Brad Puffer: What do you think is needed to keep up the momentum of telehealth that we've seen through the pandemic and to really accelerate its growth and adoption?
Dr. Shelly Nash: Yeah, I mean there is some really good momentum to keep these telehealth services available and reimbursable for our patients and for our clinicians. I think the policymakers want to ensure two things. First, that patients are getting the care they need and it’s high-quality care. Meaning their outcomes or course of disease or diagnosis is being treated just as well if not better through the use of telemedicine. To find out if this is true, there needs to be an examination of data and perhaps even long-term comparative studies on how patients do when treated with telemedicine or telehealth versus traditional or in-person visits. And there have been some studies or research on this. One was published in the annals of Internal Medicine in February this year. Researchers found that in most cases, care provided by telemedicine had the same or even better quality than in-person visits. Now, some of the conditions that patients were treated for via telehealth were diabetes, respiratory illnesses, and chronic pain. So, while this is reassuring, I do think there needs to be more work to look at this. Secondly, policymakers want to be sure, as do all of us, that the cost of care doesn't go up because of telehealth or because of the ease of use of telemedicine. They want to be sure patients are using these services appropriately and that they're benefiting from them. Interestingly, the concerns about overuse have not been supported if you look at the data, especially during the pandemic. So as a provider of medical care, I believe we really need to advocate for our patients in regard to ensuring they have access to the care they need, whether that's in-person or via telehealth visits.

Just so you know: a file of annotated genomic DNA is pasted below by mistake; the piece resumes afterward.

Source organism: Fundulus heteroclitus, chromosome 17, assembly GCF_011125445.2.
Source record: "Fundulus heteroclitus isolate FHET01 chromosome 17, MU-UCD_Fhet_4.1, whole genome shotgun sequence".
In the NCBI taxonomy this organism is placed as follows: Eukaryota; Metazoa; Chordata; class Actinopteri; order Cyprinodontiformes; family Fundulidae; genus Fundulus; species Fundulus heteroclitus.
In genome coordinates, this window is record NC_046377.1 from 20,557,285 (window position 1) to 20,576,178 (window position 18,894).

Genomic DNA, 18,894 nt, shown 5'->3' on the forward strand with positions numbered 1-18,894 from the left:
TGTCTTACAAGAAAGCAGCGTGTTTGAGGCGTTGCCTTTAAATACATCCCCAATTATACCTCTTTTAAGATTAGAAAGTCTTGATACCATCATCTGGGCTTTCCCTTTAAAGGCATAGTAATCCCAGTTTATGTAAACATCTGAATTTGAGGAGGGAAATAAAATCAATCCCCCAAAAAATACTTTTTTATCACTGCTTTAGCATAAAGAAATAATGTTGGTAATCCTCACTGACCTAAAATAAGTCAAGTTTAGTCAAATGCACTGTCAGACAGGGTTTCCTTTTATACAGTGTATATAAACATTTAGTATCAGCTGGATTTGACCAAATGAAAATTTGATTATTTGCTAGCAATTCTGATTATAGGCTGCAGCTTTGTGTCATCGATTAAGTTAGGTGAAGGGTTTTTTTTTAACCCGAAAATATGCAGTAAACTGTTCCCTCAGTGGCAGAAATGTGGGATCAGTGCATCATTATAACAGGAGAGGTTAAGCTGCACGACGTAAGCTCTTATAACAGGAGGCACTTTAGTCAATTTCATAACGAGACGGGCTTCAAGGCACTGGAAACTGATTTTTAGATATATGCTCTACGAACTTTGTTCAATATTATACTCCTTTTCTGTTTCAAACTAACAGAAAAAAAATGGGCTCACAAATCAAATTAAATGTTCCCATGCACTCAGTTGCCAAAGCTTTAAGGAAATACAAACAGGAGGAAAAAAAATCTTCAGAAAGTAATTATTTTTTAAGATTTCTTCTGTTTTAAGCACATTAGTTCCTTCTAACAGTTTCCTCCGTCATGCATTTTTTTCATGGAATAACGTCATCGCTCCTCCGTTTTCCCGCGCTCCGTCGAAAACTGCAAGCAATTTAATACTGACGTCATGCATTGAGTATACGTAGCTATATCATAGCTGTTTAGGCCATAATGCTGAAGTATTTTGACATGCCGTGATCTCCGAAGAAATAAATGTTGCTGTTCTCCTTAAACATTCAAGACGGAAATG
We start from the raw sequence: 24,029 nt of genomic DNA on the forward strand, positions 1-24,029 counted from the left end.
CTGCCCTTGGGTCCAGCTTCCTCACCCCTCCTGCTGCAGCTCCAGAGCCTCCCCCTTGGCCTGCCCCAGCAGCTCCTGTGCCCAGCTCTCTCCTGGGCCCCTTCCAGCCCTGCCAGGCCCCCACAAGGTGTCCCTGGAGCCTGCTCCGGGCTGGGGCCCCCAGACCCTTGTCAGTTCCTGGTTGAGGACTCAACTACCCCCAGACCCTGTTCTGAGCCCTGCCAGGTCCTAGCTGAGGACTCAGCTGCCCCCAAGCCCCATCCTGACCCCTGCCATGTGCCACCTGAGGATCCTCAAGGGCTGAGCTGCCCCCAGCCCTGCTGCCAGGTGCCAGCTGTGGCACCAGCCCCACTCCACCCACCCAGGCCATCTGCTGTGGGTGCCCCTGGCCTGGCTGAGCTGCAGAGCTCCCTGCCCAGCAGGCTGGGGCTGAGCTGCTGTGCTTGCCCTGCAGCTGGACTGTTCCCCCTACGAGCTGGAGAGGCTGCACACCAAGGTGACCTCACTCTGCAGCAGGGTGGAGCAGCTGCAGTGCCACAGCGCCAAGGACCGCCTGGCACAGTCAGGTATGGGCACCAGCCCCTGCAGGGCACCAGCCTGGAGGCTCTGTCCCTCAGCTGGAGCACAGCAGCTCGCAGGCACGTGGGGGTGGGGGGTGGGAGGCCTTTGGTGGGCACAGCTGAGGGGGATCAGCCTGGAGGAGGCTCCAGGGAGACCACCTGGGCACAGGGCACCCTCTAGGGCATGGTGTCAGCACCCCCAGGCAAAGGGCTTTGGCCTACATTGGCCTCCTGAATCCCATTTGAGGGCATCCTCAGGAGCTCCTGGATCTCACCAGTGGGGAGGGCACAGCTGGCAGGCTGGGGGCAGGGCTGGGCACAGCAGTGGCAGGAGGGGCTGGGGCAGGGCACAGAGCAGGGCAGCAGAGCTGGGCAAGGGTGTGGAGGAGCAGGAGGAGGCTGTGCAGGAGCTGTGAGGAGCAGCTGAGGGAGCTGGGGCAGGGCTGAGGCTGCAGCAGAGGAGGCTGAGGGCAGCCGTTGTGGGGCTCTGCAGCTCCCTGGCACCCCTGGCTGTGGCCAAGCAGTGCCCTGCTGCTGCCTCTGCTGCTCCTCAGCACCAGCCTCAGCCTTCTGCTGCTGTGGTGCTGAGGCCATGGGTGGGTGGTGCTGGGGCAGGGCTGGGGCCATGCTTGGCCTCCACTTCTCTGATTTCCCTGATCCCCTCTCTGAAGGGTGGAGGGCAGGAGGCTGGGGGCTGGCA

Brad Puffer: From your perspective as a doctor and for our nurses and other providers, what are those biggest benefits when they take advantage of this full suite of telehealth services now available?
Dr. Shelly Nash: I think the biggest benefit of the full suite of telehealth services or technology is the ability to interact, and I mean really interact with patients in real time. So, without delays that can lead to progression or problems or worsening of conditions. With some of the telehealth tools available, like remote patient monitoring, the ability to take and receive EKGs, or to review an image live with the patient immediately from them when they're not in the same location as you, can really significantly alter a patient's course of treatment and outcome. You can feel more secure as a clinician in your decision to tell the patient, no, you don't need to go to the emergency department, you know, I'll see you in the office tomorrow. Or instead, you need to go to the emergency room, or I'm calling an ambulance for you now, this needs to be evaluated. So, I think these tools that we now have available are really game changing in how we care for our patients.
Brad Puffer: And I'm sure it's some of the same reasons why our patients should be excited about telehealth, but some may be hesitant. They probably enjoy meeting one to one in-person with their doctor, they may be skeptical of some of these digital tools. What would you say to patients to relieve their concerns?